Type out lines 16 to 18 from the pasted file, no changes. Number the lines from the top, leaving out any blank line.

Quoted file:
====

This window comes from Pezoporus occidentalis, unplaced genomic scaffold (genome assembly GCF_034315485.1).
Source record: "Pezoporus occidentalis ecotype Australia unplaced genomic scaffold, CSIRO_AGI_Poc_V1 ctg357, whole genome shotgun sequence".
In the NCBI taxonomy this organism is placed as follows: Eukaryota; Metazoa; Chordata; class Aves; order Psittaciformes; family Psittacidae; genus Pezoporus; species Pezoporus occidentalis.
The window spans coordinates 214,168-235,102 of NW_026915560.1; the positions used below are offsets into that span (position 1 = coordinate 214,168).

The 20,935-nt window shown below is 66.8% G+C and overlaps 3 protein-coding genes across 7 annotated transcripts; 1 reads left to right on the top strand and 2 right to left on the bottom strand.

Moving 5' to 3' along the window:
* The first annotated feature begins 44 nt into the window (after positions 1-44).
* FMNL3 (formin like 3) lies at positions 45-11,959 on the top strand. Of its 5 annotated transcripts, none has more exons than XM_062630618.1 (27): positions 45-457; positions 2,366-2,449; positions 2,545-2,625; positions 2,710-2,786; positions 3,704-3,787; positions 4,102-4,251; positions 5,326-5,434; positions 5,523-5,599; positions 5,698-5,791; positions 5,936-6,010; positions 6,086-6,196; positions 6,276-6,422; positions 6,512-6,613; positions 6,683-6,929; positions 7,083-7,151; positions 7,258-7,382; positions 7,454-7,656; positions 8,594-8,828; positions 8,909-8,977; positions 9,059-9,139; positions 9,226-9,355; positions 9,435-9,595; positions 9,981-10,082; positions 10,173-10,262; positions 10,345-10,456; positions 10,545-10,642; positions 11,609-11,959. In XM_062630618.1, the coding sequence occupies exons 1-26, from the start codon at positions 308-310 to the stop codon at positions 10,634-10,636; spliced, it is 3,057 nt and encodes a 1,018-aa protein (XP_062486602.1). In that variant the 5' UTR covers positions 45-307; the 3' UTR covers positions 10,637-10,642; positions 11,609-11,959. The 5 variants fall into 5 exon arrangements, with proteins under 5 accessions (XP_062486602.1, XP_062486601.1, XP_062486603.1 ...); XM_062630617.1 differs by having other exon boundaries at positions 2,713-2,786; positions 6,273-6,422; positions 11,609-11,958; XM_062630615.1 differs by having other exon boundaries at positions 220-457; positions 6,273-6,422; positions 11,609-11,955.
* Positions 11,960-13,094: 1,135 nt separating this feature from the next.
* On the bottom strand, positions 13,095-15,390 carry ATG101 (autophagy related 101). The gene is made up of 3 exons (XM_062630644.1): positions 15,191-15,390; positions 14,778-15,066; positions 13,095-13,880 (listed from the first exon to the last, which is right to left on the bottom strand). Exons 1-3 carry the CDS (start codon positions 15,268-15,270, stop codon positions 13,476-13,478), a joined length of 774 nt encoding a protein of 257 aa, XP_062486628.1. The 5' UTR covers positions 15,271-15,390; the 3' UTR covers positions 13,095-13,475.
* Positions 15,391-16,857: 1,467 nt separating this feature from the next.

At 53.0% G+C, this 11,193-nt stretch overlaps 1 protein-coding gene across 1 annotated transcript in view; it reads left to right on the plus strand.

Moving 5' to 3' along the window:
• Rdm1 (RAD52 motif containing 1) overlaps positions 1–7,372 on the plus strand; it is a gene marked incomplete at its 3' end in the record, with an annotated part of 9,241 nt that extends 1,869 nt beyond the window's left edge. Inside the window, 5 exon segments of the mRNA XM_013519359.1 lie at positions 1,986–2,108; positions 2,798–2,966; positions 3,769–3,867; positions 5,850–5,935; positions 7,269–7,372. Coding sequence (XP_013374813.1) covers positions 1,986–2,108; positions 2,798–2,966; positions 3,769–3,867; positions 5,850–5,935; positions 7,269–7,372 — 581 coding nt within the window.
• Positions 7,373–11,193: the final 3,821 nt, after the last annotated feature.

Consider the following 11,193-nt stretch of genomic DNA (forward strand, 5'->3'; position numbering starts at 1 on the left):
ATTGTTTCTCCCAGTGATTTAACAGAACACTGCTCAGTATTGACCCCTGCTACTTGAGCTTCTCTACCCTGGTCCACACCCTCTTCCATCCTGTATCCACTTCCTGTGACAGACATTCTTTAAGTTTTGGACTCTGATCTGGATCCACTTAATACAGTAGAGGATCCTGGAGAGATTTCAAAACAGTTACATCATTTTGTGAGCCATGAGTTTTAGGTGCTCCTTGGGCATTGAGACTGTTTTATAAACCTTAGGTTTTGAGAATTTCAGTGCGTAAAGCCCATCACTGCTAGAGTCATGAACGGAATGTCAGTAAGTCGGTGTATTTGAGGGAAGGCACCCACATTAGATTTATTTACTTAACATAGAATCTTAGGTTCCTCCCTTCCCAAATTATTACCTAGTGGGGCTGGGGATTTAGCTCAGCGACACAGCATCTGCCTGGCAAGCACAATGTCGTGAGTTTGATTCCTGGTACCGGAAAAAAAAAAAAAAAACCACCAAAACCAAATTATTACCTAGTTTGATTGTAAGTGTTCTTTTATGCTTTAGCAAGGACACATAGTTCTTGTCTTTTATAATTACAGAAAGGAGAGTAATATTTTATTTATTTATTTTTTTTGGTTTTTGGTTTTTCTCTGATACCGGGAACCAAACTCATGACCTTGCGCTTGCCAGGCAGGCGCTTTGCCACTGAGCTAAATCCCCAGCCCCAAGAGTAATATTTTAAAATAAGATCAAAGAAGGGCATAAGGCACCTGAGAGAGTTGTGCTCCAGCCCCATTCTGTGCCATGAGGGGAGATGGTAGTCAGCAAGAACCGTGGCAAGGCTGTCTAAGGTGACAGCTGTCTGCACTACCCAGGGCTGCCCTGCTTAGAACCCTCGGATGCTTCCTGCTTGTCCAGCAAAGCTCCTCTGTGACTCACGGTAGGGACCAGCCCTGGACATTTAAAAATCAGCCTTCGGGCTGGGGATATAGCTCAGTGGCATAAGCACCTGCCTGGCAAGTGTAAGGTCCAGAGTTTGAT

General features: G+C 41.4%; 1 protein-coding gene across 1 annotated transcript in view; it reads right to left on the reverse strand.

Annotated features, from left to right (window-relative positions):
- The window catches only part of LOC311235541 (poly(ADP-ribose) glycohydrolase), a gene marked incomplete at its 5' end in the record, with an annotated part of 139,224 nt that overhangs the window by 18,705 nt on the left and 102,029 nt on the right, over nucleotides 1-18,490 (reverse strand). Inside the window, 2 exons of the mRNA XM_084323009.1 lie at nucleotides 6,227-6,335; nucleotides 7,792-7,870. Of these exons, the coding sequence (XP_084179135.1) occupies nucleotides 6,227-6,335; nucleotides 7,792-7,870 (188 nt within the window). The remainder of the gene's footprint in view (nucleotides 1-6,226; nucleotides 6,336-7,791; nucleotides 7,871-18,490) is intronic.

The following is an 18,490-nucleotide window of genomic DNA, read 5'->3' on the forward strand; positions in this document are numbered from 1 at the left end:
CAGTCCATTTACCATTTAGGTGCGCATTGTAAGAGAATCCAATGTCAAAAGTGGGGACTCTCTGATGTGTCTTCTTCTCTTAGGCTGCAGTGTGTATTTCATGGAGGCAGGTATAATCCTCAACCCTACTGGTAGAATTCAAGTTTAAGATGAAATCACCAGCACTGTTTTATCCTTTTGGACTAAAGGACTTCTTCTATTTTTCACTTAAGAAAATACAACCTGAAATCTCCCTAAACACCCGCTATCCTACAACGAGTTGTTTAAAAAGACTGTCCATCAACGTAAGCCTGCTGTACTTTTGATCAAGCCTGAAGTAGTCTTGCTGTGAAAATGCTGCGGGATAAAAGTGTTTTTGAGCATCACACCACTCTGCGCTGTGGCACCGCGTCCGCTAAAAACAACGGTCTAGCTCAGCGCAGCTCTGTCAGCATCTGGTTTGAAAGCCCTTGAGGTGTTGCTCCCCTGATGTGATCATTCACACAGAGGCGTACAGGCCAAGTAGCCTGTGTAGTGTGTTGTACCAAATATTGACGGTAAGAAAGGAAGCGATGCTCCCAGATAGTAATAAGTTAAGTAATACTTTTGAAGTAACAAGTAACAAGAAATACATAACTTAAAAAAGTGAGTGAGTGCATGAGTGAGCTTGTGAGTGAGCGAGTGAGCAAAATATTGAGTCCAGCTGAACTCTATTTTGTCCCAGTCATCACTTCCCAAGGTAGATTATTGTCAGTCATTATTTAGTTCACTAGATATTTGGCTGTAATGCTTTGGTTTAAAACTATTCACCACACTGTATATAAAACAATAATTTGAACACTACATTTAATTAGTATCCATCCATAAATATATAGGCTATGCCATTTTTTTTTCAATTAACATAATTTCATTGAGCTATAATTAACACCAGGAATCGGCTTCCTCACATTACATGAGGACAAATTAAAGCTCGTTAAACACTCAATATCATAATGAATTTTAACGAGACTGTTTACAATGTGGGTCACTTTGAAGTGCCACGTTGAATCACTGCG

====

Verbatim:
Consider the following 11,193-nt stretch of genomic DNA (forward strand, 5'->3'; position numbering starts at 1 on the left):
ATTGTTTCTCCCAGTGATTTAACAGAACACTGCTCAGTATTGACCCCTGCTACTTGAGCTTCTCTACCCTGGTCCACACCCTCTTCCATCCTGTATCCACTTCCTGTGACAGACATTCTTTAAGTTTTGGACTCTGATCTGGATCCACTTAATACAGTAGAGGATCCTGGAGAGATTTCAAAACAGTTACATCATTTTGTGAGCCATGAGTTTTAGGTGCTCCTTGGGCATTGAGACTGTTTTATAAACCTTAGGTTTTGAGAATTTCAGTGCGTAAAGCCCATCACTGCTAGAGTCATGAACGGAATGTCAGTAAGTCGGTGTATTTGAGGGAAGGCACCCACATTAGATTTATTTACTTAACATAGAATCTTAGGTTCCTCCCTTCCCAAATTATTACCTAGTGGGGCTGGGGATTTAGCTCAGCGACACAGCATCTGCCTGGCAAGCACAATGTCGTGAGTTTGATTCCTGGTACCGGAAAAAAAAAAAAAAAACCACCAAAACCAAATTATTACCTAGTTTGATTGTAAGTGTTCTTTTATGCTTTAGCAAGGACACATAGTTCTTGTCTTTTATAATTACAGAAAGGAGAGTAATATTTTATTTATTTATTTTTTTTGGTTTTTGGTTTTTCTCTGATACCGGGAACCAAACTCATGACCTTGCGCTTGCCAGGCAGGCGCTTTGCCACTGAGCTAAATCCCCAGCCCCAAGAGTAATATTTTAAAATAAGATCAAAGAAGGGCATAAGGCACCTGAGAGAGTTGTGCTCCAGCCCCATTCTGTGCCATGAGGGGAGATGGTAGTCAGCAAGAACCGTGGCAAGGCTGTCTAAGGTGACAGCTGTCTGCACTACCCAGGGCTGCCCTGCTTAGAACCCTCGGATGCTTCCTGCTTGTCCAGCAAAGCTCCTCTGTGACTCACGGTAGGGACCAGCCCTGGACATTTAAAAATCAGCCTTCGGGCTGGGGATATAGCTCAGTGGCATAAGCACCTGCCTGGCAAGTGTAAGGTCCAGAGTTTGAT

General features: G+C 41.4%; 1 protein-coding gene across 1 annotated transcript in view; it reads right to left on the reverse strand.